It could be chalked up to a lack of supply – or in this case, a lack of supply teachers.
A CityNews investigation has revealed that the Dufferin-Peel Catholic District School Board relied on people not certified to teach to supervise classrooms nearly 3,000 times last year and have already used parents, student-teachers and other unqualified persons 1,943 times in the first half of this school year.
Last November, CityNews first identified the problem of an apparent shortage of supply teachers at one of the largest school boards in the GTA.
Dufferin-Peel spokesperson Bruce Campbell told us part of the problem was an increase in teacher absenteeism.
“It’s not an ideal situation, but it’s what we’re faced with. It’s not only us, not only Dufferin-Peel, it’s a provincial issue,” Campbell said at the time, which appears to be the case.
Between Sept. 2018 and Feb. 28, 2019, the Peel Region District School Board relied on “emergency, non–accredited monitors” to supervise elementary students 543 times.
The Toronto Catholic District School Board didn’t use non-certified personnel last school year, but so far has had to do so 25 times this school year.
In many cases, these are parents who have not met the criteria to be a certified teacher, but have passed criminal and vulnerable persons background checks.
Education Minister Lisa Thompson acknowledges this is an ongoing practice.
“The principals and the school boards have the opportunity to allow persons into the classroom via letters of permission and, in granting those letters of permission, there are qualifications. We are working with our school boards to make sure that students have qualified people in front of them on a daily basis,” Thompson said.
Thompson didn’t explain what steps the government was taking to address this issue and offered a similar response when CityNews first questioned her on this topic last November.
There’s been a marked increase in teacher sick days since 2012, when the previous Liberal government slashed teachers’ sick day allotment from 20 to 11, and ended the practice of allowing them to carry over unused days to following years.
A 2017 report by the auditor general revealed that more than 50 school boards found that usage of sick days increased by about 30 per cent — from nine days in the 2011-2012 school year, to 11.6 in 2015-2016.
Rules that allow supply teachers to work for multiple boards and the recent extension of teacher qualifications from a one-year to a two-year program on top of a bachelor degree may have also contributed to the increasing reliance on non-qualified personnel at the helm of classrooms.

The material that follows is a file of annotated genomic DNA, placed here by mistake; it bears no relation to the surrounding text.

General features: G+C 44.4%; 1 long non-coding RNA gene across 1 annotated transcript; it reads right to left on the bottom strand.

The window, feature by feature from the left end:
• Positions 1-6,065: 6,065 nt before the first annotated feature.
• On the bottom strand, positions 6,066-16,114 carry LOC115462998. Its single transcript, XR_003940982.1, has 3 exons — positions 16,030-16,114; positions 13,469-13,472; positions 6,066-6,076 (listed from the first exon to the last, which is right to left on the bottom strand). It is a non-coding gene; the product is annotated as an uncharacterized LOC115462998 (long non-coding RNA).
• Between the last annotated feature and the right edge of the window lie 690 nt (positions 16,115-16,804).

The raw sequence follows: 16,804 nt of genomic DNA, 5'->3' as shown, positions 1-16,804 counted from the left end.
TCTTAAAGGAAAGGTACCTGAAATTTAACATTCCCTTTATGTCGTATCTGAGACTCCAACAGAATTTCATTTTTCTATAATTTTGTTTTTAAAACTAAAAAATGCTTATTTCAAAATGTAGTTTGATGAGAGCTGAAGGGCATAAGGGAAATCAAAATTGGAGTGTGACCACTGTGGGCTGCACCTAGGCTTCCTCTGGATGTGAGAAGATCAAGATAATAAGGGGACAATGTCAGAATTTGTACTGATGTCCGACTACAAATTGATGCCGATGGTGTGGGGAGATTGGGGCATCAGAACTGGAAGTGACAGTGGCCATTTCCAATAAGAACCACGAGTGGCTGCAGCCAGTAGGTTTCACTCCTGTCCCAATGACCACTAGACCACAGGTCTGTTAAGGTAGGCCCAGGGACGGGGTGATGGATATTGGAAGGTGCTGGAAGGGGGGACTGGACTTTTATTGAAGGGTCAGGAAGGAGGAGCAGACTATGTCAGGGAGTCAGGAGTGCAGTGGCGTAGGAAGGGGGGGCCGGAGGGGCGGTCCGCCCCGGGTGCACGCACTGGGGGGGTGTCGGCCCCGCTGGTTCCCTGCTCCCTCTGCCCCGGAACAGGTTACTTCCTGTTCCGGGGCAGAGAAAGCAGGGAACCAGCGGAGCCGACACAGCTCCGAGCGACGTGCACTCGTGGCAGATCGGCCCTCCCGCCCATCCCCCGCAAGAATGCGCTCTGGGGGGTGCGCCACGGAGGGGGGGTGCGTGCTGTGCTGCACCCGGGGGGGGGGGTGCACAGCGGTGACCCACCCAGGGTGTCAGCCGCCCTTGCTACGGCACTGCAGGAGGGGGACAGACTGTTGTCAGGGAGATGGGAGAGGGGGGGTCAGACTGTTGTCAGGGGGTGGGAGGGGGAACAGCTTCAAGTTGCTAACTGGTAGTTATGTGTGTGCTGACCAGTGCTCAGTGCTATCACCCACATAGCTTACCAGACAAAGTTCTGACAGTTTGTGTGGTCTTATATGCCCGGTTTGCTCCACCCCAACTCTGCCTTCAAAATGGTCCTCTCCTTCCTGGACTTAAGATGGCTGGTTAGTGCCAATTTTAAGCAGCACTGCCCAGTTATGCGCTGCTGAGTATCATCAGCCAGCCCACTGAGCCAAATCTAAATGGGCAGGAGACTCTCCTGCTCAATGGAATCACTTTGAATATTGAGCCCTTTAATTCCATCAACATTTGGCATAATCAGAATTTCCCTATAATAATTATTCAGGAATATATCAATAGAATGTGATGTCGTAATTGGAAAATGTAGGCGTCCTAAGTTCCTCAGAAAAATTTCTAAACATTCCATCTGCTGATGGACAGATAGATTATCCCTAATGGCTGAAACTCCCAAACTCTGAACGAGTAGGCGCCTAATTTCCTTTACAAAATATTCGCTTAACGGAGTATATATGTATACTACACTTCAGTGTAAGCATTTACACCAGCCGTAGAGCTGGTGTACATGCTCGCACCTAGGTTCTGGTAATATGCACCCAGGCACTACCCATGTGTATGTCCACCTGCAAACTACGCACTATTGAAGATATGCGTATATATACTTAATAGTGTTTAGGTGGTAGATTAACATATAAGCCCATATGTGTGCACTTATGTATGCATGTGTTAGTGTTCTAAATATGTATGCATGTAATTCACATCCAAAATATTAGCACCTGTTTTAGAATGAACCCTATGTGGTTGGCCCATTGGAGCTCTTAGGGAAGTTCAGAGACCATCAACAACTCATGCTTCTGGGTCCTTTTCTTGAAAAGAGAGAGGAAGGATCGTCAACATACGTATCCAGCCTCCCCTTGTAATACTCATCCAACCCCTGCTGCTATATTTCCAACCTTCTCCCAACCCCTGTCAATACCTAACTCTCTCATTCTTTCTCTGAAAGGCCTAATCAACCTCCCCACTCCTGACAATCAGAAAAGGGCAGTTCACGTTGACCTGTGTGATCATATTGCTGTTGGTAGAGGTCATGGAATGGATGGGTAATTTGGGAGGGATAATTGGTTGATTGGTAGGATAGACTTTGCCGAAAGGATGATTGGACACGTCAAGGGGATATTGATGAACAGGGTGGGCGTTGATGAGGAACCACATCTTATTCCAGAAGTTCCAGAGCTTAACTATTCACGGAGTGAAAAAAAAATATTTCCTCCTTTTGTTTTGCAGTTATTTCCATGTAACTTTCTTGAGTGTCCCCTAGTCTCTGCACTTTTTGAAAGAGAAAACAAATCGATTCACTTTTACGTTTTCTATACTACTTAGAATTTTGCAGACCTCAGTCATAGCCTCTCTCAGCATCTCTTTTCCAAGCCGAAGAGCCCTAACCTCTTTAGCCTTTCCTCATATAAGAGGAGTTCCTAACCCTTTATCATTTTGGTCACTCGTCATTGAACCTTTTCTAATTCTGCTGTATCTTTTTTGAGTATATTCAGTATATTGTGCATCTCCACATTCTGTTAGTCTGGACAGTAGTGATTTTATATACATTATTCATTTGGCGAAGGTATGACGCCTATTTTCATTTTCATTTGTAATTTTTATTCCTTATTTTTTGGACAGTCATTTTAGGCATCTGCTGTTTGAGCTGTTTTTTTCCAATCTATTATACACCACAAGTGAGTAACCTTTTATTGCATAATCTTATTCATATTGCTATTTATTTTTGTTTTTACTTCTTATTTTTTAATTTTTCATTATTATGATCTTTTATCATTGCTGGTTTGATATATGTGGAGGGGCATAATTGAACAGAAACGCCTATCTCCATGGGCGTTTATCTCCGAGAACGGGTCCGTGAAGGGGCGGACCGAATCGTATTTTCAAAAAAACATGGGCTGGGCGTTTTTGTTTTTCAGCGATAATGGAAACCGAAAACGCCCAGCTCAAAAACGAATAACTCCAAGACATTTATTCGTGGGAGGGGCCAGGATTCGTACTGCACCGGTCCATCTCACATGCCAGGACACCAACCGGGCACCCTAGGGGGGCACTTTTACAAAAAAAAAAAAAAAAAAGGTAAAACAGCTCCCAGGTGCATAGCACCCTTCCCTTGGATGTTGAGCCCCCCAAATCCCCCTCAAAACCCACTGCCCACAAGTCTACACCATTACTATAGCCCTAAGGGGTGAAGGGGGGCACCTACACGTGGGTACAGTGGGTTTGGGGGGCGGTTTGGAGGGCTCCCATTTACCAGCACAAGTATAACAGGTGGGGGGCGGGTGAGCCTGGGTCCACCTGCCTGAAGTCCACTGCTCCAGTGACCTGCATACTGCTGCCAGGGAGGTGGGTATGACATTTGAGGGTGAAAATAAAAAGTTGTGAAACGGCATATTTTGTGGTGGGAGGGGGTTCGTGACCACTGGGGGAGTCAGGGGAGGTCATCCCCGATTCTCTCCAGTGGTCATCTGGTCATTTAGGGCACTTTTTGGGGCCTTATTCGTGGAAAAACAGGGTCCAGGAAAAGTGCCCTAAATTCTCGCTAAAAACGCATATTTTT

“The uncertified person will not always have the skill set to be able to guide students in the same way as a qualified teacher,” explained Diane Dewing, president of the Ontario Teachers’ Federation.
Essentially, the monitors are there to supervise students, not teach them. Those school days are, essentially, lost.
“Young people deserve an education with properly qualified and properly certified teachers in the classroom and to hear that school boards are turning to unqualified resources already is problematic. Our kids deserve a proper education,” NDP leader Andrea Horwath told CityNews.
“It’s completely inappropriate. Our students deserve certified, qualified teachers and also, there are so many young teachers looking for work, that it seems irresponsible to not be using those qualified teachers,” Green Party leader Mike Schreiner said, echoing the NDP’s concerns.
Using unqualified persons does save school boards money.
Uncertified classroom monitors are paid $22.92 an hour – or about $150 per day, while a certified, qualified supply teacher costs about $260 per day.
“As the Ford government continues to cut education, I’m deeply worried that you’re going to see this type of deterioration in quality,” Schreiner adds.
CityNews asked Thompson if she anticipates an increase in the use of uncertified supervisors with the changes the government is rolling out to classroom sizes and curriculum.
But, she didn’t address the question.
“What I’m anticipating is that we are focusing on making sure that our students are learning about STEM [science, technology, engineering and math], learning about math. They are going to be prepared with job skills and life skills that they need to get a job,” she said.
When asked how that can be possible if qualified teachers aren’t leading the classes, Thompson declined to answer, saying “I’m sorry, I have to go.”
“Unqualified teachers simply do the best they can, and the hope, I believe, is that it’s just going to be for a day. But here’s the problem. At a time when the government says it wants a focus on STEM, they are at this point where zero teachers being trained in tech. Zero. And previous to this year, there were very, very, very, few,” Dewing pointed out, suggesting this could become a bigger problem moving forward.